The previous decade has also witnessed foreign investors bringing disputes against India in relation to their investments under various bilateral investment treaties. Given India's non-membership in the International Centre for Settlement of Investment Disputes Convention, United Nations Commission on International Trade Law–based arbitrations under The Hague–based Permanent Court of Arbitration are common for India-related investment disputes.

From a foreign investor's perspective, it is crucial that any investment complies with Indian laws and is not affected by any illegality. To that end, it would be sensible for foreign companies to seek advice from their legal and financial advisers to make sure that they hold realistic expectations regarding the protection of their investments. The importance of obtaining specialised legal advice cannot be overstated when foreign companies are planning to restructure investments in India to get access to investment treaty protection.

India’s evolving investment treaty regime

Since the opening-up of Indian markets to foreign investment in 1991, India has signed 86 publicly known bilateral investment treaties (BITs) to date. However, since 2016, India unilaterally terminated 76 BITs, with only eight BITs currently in force. India is not alone in this: In 2020, European Union Member States terminated approximately 130 intra-EU BITs; and in 2022 the European Parliament called for an immediate coordinated exit from the Energy Charter Treaty.

However, an existing foreign company having an investment protected by a terminated BIT is likely to continue benefitting from the terminated BITs by virtue of the ‘sunset clause’ in those treaties. A sunset clause survives the BIT and extends treaty-based protections to the investor and its investment for a period of, typically, ten to 15 years.

In the past couple of years, India has signed comprehensive economic partnership or cooperation agreements with Mauritius and the UAE, neither of which contains an investor-state dispute resolution clause. In fact, there is a clear shift towards dispute resolution through consultation, mediation and panel procedures, emulating the World Trade Organization–style dispute resolution mechanism.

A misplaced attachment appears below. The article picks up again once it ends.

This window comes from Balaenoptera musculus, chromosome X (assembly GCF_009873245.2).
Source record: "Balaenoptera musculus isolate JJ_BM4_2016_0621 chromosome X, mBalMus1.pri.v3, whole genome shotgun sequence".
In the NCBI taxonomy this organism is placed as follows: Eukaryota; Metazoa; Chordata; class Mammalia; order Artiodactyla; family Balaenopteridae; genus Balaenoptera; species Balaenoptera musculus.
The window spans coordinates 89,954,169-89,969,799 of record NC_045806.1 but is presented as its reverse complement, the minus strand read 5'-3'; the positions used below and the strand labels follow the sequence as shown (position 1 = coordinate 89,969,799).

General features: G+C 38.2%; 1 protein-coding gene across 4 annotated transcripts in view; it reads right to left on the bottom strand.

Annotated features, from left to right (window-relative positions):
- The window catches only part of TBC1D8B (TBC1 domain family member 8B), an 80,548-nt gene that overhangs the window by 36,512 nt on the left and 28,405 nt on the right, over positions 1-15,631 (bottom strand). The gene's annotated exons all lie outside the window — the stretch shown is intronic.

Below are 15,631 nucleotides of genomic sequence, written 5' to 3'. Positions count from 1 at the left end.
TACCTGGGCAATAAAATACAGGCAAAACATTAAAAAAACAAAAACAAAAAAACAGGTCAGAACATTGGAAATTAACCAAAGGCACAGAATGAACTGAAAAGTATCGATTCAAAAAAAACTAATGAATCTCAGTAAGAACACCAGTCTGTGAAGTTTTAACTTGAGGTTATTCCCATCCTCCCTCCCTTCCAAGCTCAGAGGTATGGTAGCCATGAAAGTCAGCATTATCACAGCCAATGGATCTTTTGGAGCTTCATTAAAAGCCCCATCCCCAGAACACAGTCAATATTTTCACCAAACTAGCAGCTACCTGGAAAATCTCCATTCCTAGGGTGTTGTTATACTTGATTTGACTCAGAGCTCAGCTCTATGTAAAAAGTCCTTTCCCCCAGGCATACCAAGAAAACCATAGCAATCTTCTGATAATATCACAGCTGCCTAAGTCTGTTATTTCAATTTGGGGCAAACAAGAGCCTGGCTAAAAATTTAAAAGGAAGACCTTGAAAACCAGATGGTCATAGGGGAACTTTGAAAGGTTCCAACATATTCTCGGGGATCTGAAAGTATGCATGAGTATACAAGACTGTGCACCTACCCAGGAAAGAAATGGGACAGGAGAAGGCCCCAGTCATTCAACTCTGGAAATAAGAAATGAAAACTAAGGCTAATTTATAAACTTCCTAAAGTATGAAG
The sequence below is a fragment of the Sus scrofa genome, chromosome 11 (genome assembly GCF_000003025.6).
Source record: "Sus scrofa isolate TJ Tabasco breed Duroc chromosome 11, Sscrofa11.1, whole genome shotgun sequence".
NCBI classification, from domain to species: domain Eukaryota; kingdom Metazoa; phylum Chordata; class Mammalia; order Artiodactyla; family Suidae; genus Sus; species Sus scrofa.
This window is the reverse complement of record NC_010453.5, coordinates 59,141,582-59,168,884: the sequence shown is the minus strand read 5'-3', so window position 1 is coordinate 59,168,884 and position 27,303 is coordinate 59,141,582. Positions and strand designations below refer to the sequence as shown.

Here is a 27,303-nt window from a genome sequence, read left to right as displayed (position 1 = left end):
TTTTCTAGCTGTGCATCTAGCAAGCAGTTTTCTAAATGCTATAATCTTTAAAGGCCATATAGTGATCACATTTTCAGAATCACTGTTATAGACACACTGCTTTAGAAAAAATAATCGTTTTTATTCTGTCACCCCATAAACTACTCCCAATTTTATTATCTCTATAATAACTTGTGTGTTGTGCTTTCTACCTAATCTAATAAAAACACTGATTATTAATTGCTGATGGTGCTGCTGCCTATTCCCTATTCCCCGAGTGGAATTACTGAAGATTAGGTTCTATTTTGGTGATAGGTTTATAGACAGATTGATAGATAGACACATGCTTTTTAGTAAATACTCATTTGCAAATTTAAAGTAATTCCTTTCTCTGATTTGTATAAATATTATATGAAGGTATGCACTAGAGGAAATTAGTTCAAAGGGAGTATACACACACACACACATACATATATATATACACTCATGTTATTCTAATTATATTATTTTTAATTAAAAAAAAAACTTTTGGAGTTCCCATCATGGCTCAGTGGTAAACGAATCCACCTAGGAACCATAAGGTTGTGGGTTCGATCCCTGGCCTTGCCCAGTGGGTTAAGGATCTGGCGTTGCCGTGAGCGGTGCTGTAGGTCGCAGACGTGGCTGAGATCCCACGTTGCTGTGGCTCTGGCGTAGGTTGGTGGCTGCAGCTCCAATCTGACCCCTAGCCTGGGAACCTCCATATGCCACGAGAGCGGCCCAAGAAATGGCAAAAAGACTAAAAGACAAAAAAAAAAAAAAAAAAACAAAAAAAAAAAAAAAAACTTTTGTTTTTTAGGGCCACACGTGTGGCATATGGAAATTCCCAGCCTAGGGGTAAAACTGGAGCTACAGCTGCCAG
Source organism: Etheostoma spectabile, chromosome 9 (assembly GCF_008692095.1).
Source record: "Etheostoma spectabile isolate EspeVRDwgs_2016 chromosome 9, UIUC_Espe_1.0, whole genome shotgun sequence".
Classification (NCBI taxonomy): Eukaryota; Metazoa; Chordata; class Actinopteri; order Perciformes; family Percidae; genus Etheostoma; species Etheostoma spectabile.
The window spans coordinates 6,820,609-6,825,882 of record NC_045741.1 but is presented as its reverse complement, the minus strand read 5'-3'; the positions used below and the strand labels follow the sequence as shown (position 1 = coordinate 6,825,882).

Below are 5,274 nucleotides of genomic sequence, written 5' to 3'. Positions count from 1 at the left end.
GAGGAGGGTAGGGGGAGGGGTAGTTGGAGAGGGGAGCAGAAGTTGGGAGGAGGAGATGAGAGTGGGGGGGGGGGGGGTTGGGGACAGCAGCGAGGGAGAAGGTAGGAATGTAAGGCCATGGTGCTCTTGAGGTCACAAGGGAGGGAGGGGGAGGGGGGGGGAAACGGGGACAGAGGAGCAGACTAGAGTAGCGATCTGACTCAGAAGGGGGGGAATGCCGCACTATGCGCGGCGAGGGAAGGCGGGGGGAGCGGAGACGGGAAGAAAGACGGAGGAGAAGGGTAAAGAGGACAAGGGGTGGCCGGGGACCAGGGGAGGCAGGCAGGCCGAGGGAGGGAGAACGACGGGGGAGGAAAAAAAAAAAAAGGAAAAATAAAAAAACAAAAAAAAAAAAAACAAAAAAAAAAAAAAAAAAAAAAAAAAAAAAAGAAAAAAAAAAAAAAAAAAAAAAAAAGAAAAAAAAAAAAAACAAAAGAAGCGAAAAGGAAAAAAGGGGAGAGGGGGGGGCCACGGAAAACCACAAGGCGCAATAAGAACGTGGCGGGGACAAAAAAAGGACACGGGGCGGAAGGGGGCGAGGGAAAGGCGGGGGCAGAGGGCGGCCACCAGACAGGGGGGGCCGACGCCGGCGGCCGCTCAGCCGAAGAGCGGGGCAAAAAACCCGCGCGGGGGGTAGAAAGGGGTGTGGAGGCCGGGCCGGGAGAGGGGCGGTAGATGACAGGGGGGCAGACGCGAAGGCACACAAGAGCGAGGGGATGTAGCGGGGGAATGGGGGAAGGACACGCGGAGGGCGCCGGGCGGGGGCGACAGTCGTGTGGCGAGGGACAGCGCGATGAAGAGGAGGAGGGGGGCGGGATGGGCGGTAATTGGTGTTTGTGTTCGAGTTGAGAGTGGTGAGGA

That said, to make its existing BIT regime more robust, India consulted with Bangladesh and Colombia and issued joint interpretative statements in 2017 and 2018 respectively, in which detailed notes provide clarification of key provisions in those BITs and remove ambiguities that often arise from their interpretation. A sound legal understanding of these international agreements would be critical for foreign investors looking to structure their investments and to avoid exposure to risks in the longer term.

Positive outlook for dispute resolution in India

Investing in India is not without its risks, but the willingness of the courts and domestic companies to embrace modern dispute resolution methods means that foreign companies wanting to take advantage of Indian investment opportunities now have far more confidence than they may have previously that they can resolve disputes and protect their investments.

The Supreme Court has shown willingness to provide clarity on some of the areas of uncertainty which remain, and arbitration and mediation are much easier now than they were a few years ago.

The landscape will continue to evolve, and while proper professional advice is still absolutely critical, the risks can most certainly be mitigated to take advantage of India's opportunities.

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This article is prepared for the general information of interested persons. It is not, and does not attempt to be, comprehensive in nature. Due to the general nature of its content, it should not be regarded as legal advice.